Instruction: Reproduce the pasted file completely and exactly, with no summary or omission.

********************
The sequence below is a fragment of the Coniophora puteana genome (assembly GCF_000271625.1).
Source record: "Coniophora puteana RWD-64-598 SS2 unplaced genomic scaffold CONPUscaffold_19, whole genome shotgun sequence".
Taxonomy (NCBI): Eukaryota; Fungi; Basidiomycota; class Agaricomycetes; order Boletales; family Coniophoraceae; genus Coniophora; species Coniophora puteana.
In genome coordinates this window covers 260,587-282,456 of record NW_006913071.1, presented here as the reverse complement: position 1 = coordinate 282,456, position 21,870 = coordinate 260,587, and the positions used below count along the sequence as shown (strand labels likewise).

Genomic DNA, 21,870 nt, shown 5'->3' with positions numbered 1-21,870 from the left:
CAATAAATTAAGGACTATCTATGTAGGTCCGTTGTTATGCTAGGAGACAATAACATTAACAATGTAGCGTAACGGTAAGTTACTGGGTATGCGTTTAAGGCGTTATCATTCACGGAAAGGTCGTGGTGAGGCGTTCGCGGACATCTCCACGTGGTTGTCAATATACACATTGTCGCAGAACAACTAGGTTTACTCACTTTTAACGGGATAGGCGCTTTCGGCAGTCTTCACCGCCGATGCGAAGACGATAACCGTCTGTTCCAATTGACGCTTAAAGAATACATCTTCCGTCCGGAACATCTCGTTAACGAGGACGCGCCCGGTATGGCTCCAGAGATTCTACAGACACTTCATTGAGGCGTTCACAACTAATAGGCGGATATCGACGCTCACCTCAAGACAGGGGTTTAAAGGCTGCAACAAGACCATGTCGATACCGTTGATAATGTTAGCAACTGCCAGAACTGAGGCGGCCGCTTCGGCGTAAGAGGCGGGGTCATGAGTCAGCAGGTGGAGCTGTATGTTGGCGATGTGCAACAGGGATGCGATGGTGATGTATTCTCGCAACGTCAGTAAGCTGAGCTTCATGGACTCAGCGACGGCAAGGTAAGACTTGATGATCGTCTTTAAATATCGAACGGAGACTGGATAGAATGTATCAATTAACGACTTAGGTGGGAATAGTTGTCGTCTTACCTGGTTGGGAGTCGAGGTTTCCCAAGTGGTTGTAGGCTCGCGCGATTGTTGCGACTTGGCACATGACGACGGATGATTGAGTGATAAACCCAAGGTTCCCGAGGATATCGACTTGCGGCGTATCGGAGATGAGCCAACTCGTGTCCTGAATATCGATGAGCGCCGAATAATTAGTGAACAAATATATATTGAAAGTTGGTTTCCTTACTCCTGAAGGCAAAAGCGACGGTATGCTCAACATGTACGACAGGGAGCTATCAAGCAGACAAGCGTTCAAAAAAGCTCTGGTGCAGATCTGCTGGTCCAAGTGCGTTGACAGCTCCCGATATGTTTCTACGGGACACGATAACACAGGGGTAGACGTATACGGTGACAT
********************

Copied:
The sequence below is a fragment of the Coniophora puteana genome (assembly GCF_000271625.1).
Source record: "Coniophora puteana RWD-64-598 SS2 unplaced genomic scaffold CONPUscaffold_19, whole genome shotgun sequence".
Taxonomy (NCBI): Eukaryota; Fungi; Basidiomycota; class Agaricomycetes; order Boletales; family Coniophoraceae; genus Coniophora; species Coniophora puteana.
In genome coordinates this window covers 260,587-282,456 of record NW_006913071.1, presented here as the reverse complement: position 1 = coordinate 282,456, position 21,870 = coordinate 260,587, and the positions used below count along the sequence as shown (strand labels likewise).

Genomic DNA, 21,870 nt, shown 5'->3' with positions numbered 1-21,870 from the left:
CAATAAATTAAGGACTATCTATGTAGGTCCGTTGTTATGCTAGGAGACAATAACATTAACAATGTAGCGTAACGGTAAGTTACTGGGTATGCGTTTAAGGCGTTATCATTCACGGAAAGGTCGTGGTGAGGCGTTCGCGGACATCTCCACGTGGTTGTCAATATACACATTGTCGCAGAACAACTAGGTTTACTCACTTTTAACGGGATAGGCGCTTTCGGCAGTCTTCACCGCCGATGCGAAGACGATAACCGTCTGTTCCAATTGACGCTTAAAGAATACATCTTCCGTCCGGAACATCTCGTTAACGAGGACGCGCCCGGTATGGCTCCAGAGATTCTACAGACACTTCATTGAGGCGTTCACAACTAATAGGCGGATATCGACGCTCACCTCAAGACAGGGGTTTAAAGGCTGCAACAAGACCATGTCGATACCGTTGATAATGTTAGCAACTGCCAGAACTGAGGCGGCCGCTTCGGCGTAAGAGGCGGGGTCATGAGTCAGCAGGTGGAGCTGTATGTTGGCGATGTGCAACAGGGATGCGATGGTGATGTATTCTCGCAACGTCAGTAAGCTGAGCTTCATGGACTCAGCGACGGCAAGGTAAGACTTGATGATCGTCTTTAAATATCGAACGGAGACTGGATAGAATGTATCAATTAACGACTTAGGTGGGAATAGTTGTCGTCTTACCTGGTTGGGAGTCGAGGTTTCCCAAGTGGTTGTAGGCTCGCGCGATTGTTGCGACTTGGCACATGACGACGGATGATTGAGTGATAAACCCAAGGTTCCCGAGGATATCGACTTGCGGCGTATCGGAGATGAGCCAACTCGTGTCCTGAATATCGATGAGCGCCGAATAATTAGTGAACAAATATATATTGAAAGTTGGTTTCCTTACTCCTGAAGGCAAAAGCGACGGTATGCTCAACATGTACGACAGGGAGCTATCAAGCAGACAAGCGTTCAAAAAAGCTCTGGTGCAGATCTGCTGGTCCAAGTGCGTTGACAGCTCCCGATATGTTTCTACGGGACACGATAACACAGGGGTAGACGTATACGGTGACAT